Quite often when I look out into our back garden I'm greeted with not the prettiest of sights: the children's toys. Then I remind myself that soon these will just be a memory and the garden, although all mine, will be quiet.
I don't really resent the evidence of their busy lives strewn around outside. Mostly I offer a silent prayer of thanks for our outside toys for they have kept all five amused for a good many years.Here's my list of garden toys worth investing in. Be warned: these are not cheap, but when I count how many children they have occupied for how long then I think they are worth every single penny.
- TP Climbing Frame: This is perhaps our most extravagant purchase. We bought it eight years ago when wooden climbing frames were just making an appearance but not in our budget. During that time it has been played on nearly every day. Of course, to get the most value we had to buy some add-ons like the slide, platforms and the twizzler. Ah, the twizzler. It has been making children dizzy nearly every day. There are more natural looking climbing frames on the market (I have to admit, it is a bit of an eyesore) but I'm very fond of our metal and blue plastic one at the bottom of the garden. Apart from the initial cost, these need quite a bit of space.
- Den or Playhouse: We pushed the boat out with this one too and bought a wooden cubby from a DIY store. It has served its purpose well and is played with often. Unfortunately, thanks to my indecision, it's location around the garden has been moved often so is currently awaiting a new spot and a bit of a refurbishment. Neither I nor the small children can wait. For those on a budget or looking for a more natural addition to their garden an ivy-clad wigwam of bamboo poles could work well.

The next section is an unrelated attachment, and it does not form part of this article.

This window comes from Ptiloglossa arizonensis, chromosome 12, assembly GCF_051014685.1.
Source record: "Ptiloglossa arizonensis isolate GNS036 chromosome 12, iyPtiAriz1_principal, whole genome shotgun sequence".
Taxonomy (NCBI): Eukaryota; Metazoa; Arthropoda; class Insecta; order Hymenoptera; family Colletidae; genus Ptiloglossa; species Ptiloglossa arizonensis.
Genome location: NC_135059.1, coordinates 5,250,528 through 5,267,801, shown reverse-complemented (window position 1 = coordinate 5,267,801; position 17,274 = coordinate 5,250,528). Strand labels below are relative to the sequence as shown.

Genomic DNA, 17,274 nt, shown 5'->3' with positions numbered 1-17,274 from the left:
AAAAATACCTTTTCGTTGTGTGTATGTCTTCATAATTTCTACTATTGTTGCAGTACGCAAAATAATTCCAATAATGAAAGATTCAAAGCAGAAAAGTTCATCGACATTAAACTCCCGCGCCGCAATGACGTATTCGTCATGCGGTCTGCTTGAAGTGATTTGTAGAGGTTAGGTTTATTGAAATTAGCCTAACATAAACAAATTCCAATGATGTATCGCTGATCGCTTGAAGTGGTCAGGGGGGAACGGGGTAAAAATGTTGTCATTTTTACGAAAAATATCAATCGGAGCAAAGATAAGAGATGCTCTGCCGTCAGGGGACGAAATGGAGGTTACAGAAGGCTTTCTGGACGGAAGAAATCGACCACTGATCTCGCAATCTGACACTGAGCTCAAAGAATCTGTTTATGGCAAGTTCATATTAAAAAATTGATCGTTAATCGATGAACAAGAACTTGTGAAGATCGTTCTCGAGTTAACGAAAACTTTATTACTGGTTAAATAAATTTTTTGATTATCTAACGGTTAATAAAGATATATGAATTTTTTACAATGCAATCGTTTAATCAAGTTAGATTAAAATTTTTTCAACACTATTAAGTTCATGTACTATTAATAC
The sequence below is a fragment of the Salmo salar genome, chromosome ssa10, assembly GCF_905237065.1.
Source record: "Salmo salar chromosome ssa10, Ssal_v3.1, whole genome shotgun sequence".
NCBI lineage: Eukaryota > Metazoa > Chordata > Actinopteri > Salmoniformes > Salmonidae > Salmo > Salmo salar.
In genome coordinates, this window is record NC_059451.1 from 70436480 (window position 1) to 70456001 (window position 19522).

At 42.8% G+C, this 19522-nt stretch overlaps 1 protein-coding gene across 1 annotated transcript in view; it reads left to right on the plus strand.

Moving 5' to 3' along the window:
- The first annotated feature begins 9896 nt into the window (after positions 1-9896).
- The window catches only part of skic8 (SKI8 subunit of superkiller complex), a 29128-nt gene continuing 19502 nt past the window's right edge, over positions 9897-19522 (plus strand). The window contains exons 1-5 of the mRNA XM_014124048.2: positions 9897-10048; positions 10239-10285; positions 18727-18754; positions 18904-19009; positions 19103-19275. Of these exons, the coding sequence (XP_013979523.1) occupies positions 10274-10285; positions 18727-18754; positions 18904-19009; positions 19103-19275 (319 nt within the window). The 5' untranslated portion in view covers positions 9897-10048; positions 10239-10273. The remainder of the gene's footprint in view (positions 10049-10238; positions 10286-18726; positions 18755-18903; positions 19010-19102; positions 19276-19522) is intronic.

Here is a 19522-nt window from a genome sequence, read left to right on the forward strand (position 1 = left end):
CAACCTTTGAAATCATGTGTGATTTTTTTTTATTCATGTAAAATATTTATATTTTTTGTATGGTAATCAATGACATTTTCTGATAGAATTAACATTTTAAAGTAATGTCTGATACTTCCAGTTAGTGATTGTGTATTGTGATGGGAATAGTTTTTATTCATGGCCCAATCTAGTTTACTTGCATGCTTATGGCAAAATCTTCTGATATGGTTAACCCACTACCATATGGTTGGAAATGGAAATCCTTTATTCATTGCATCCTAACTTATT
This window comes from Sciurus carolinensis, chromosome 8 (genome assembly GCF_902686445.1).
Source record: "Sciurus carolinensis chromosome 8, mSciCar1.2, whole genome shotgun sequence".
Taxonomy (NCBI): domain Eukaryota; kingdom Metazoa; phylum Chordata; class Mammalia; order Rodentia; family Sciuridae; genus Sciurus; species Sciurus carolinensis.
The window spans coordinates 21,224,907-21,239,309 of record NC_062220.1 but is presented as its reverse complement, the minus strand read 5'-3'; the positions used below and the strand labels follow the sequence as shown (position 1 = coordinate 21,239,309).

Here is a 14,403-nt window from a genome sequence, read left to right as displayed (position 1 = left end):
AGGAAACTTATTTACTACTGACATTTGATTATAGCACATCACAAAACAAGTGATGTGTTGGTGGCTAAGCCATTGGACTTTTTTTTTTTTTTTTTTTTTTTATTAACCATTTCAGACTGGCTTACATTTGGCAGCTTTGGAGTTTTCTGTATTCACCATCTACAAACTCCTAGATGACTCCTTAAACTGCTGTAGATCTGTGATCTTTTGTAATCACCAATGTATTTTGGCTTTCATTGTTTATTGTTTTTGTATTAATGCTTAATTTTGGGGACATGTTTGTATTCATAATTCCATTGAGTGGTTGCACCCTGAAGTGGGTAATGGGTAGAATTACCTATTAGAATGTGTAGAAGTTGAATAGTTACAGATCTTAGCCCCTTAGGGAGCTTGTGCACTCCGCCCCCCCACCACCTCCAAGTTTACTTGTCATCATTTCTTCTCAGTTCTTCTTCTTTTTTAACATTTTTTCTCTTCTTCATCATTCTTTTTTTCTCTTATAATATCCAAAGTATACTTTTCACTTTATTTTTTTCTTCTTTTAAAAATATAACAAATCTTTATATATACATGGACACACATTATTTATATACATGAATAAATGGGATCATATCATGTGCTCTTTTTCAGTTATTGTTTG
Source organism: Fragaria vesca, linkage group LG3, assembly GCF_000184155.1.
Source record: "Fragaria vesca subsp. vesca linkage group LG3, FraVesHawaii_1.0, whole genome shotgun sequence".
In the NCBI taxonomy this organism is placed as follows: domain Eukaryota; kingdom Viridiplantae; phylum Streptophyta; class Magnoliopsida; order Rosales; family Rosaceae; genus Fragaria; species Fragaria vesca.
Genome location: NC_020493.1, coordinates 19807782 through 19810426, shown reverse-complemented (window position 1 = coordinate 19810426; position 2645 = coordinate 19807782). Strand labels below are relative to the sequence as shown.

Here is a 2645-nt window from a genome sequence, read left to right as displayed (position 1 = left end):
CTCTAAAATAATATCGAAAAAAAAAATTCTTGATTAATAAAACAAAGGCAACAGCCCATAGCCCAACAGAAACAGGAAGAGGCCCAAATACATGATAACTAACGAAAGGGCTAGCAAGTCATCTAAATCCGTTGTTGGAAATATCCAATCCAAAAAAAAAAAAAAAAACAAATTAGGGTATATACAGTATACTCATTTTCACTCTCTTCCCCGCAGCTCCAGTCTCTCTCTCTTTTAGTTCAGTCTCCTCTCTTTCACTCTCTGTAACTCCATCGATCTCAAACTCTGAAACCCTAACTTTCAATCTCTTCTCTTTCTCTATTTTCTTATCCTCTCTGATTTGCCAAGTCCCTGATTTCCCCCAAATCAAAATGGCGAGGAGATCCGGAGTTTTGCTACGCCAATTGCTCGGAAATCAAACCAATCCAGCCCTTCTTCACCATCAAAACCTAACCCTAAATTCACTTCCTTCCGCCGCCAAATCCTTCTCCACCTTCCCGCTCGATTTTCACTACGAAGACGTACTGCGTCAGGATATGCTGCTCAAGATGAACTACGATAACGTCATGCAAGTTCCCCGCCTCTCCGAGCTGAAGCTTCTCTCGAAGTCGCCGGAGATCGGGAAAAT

- Sandpit: Where would we, and the neighbourhood cats, be without this classic addition? A cover is a must if next door's Tiddles isn't to use it as a loo or a table sandpit can be bought. Personally, my children like to get into one on the floor and literally feel the sand between their toes. Other considerations include siting, a choice for us between on the patio (and therefore sand in the kitchen) or a rapidly emptying sandpit on the grass. We went for a gritty kitchen floor. Tasteful wooden ones are available but we've opted for brightly coloured plastic with a lid which doubles as a waterway for more brightly coloured plastic in the shape of boats.
- Swing: Now I know some parents are anti these because of the danger of small people walking in front of them. In my experience it is other small people who use them and therefore they don't seem to get up much speed or power so an accidental wallop isn't too dreadful. We've also discovered that children pretty quickly cotton onto the idea of giving the swing a wide berth when it's in use. Our swing is constantly played with and is currently launched at with a bellyflop, allowing the child to "fly" with their hands and feet in the air. The only downside I can see is they need a fair bit of room and it's tricky teaching a child to swing. Or maybe that's just my technique.
- Ride On Toys: These can range from the bright yellow, red and blue cars pedalled by their feet to, a current favourite, a red tractor and trailer. Any outdoor ride on toy is sure to be a huge hit but if you have children close in age it might pay to buy them one each. Unless, of course, you have selective deafness and you, and your neighbours, can put up with the constant arguing over them.